Jennifer Brooks
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One hundred years ago, Alvina Hammer Rutzen left a good job for something greater.

It was 1923, a time when children with disabilities could be locked away in asylums for the rest of their lives. Alvina Hammer worked at one of those institutions. She thought the children deserved more. An education. A home. A full life.

She quit her job at what was then known, cruelly, as the State School for the Feeble-Minded in Faribault. Unmarried and unemployed, she rented a house near Minnehaha Falls in Minneapolis, hired a teacher, and took in four children with special needs. The very first students of the Hammer School.

Her good name lives on in the thousands of lives she touched, and in Hammer & NER, the nonprofit that continues her work.

But when her great-nephew John Barnett came to town to pay his respects at St. Paul's Elmhurst Cemetery, there was nothing to mark her resting place but a typo in the cemetery registry that listed her as Alvin.

It seemed wrong that such a remarkable life had ended in an unmarked grave.

So staff at Hammer & NER, which got its start a century ago as the Hammer School, raised the money for something better. On a rainy autumn afternoon in 2023, staff and members of the founder's extended family gathered around a new headstone.

Alvina Rutzen


Founder of Hammer School

"I have no doubt that she never guessed her original 'This could be so much better' would become what it is today," said John Estrem, CEO of Hammer & NER.

Decades after the Hammer School opened its doors, the United States came around to the idea that every child deserved an education. The school became Hammer Residences, offering housing and support services to adults with developmental disabilities.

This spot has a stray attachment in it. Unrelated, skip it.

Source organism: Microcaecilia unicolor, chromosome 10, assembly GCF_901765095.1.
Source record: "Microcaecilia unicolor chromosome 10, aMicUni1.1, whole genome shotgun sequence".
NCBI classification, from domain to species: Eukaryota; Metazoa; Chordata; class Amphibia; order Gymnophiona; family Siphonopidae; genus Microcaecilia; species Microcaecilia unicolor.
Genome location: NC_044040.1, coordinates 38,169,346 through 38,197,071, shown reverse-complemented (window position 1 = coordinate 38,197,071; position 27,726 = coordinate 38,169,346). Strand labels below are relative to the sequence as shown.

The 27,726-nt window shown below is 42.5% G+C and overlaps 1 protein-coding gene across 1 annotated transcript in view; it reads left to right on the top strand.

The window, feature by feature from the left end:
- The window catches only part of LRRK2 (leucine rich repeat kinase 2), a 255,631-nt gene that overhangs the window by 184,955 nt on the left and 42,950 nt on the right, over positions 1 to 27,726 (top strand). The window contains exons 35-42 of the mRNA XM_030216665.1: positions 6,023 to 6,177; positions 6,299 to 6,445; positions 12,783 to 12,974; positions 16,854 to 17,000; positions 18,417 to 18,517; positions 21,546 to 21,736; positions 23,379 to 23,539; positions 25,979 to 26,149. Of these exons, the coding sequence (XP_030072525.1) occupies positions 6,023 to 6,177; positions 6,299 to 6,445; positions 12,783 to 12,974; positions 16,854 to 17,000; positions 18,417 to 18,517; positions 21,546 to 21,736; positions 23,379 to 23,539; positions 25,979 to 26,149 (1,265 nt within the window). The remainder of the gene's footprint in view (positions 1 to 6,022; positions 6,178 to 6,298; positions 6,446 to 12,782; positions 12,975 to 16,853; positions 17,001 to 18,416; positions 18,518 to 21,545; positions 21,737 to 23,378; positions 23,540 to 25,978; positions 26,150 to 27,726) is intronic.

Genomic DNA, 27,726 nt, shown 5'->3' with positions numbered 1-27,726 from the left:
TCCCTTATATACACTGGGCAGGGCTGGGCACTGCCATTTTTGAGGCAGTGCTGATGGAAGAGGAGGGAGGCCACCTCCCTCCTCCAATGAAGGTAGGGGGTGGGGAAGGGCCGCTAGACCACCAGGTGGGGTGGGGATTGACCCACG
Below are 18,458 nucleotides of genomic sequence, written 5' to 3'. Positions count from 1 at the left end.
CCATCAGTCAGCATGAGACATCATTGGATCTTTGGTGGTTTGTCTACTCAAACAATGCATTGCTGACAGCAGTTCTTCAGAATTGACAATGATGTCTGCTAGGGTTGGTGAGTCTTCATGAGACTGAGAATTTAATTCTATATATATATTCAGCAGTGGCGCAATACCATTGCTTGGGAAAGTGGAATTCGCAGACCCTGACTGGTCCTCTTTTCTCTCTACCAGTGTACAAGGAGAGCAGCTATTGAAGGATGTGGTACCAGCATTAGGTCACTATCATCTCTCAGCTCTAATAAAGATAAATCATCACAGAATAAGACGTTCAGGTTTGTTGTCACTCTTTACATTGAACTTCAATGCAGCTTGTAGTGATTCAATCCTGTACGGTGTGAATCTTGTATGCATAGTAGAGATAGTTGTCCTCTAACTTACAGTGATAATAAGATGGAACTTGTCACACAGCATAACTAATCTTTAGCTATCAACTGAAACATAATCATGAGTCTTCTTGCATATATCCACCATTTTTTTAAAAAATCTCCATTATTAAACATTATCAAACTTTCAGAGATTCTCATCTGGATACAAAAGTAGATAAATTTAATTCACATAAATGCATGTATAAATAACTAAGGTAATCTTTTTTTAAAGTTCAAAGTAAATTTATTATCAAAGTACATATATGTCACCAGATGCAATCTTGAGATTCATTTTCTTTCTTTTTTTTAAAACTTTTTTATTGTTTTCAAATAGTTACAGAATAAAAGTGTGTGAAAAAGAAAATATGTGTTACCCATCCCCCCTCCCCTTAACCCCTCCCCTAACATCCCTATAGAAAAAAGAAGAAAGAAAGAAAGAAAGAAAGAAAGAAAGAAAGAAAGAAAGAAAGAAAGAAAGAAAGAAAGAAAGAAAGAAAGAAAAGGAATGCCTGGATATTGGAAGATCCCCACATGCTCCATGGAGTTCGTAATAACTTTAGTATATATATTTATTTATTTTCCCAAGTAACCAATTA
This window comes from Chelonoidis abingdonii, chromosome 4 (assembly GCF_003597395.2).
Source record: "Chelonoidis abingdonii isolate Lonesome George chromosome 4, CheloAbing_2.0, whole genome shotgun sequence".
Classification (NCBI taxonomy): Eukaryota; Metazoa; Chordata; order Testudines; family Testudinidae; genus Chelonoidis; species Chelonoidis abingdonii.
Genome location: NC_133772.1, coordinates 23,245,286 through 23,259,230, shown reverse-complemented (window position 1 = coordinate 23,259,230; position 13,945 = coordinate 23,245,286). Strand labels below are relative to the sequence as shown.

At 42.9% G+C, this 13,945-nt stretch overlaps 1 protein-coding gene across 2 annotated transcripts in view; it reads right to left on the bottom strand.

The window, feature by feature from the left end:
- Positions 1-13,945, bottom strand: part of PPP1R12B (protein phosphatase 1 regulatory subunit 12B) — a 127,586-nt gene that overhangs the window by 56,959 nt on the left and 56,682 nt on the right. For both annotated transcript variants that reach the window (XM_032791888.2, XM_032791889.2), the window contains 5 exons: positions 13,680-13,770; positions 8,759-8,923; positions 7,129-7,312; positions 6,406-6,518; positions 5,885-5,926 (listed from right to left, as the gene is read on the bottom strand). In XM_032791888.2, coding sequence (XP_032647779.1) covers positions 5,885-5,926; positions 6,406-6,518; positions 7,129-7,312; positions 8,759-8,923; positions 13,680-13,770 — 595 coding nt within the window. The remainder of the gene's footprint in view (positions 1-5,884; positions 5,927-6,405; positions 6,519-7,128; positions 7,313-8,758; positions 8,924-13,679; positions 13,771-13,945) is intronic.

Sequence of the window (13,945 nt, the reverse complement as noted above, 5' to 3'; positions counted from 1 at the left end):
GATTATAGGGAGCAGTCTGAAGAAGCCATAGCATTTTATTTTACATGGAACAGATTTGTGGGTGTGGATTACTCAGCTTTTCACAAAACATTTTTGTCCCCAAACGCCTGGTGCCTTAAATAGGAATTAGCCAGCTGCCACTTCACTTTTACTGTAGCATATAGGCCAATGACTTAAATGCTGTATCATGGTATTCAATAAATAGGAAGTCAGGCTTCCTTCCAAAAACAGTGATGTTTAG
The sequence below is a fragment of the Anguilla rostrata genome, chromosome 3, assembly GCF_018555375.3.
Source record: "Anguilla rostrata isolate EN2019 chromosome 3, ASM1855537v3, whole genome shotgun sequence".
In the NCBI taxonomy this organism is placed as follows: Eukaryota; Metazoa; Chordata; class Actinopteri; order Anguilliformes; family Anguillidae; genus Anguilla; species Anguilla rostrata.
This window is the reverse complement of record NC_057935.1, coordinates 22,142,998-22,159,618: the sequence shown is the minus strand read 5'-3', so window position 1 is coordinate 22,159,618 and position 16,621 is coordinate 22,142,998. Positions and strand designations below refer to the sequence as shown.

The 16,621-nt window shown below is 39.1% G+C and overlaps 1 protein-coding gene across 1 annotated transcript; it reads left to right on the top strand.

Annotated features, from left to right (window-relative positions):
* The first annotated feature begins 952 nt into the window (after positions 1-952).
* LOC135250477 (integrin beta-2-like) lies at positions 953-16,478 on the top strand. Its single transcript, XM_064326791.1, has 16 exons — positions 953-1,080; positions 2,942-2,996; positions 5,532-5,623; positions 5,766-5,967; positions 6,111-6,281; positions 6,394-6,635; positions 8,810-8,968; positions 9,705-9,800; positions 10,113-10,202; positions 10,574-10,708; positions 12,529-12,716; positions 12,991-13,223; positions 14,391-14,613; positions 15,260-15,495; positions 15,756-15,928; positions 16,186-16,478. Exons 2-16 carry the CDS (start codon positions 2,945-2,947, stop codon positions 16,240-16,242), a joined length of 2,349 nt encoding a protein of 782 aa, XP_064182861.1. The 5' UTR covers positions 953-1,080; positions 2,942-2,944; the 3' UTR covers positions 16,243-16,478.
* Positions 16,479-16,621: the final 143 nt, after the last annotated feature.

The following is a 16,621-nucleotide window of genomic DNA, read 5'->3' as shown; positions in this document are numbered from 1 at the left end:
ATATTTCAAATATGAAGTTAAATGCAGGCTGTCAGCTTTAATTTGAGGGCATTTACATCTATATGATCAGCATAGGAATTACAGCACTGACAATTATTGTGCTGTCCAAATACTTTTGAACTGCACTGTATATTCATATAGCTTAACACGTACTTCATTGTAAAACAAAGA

"Sixty-eight locations, 390 people living their best lives," Estrem said. "Because one woman took a risk and tried something new and courageous."

But a century ago, it was just one woman, one house and a lot of hard work. Years passed. The Hammer School grew. Alvina married her longtime friend Herman Rutzen and purchased a tax-delinquent property with a big farmhouse off a dirt road that would one day become Hwy. 12 and moved the Hammer School to remote Wayzata.

During the Great Depression, when few families could afford the $35 monthly tuition, she scrimped and borrowed money from her own staff to ensure there was food for the students and coal for the farmhouse furnace.

Hammer School teachers used to make the rounds of local schools, asking teachers to donate half-used pieces of chalk and half-filled notebooks at the end of each school year. Alvina made up her own enrichment exercises and lesson plans tailored to each child.

Wayzata neighbors gave what they could. When the school opened a greenhouse, nearby farmers taught lessons and helped the children plant. When it opened a woodshop, the neighbors taught students to use the tools.

John Barnett has warm childhood memories of the kind, generous woman who was his grandmother's big sister. He made the long trip from Canada this week to stand by her graveside — now marked — with his family and her Hammer School family.

Among the small crowd gathered around the grave was Elizabeth Poppe, who has lived in Hammer residences for the past 16 years.

She was curious to see the ceremony and the grave, and she was full of questions about the woman who worked so hard, so long ago.

"I have different abilities," she said with a smile as she stood arm in arm with her caregiver, Ruth, who accompanied her on the outing.

Alvina Hammer believed everyone had a right to a real home and a full life, surrounded by people who care. Poppe's days are filled with activities that bring her joy — long walks, outings to a therapeutic riding stable, travel with family.

Alvina has a memorial now. She always had a legacy.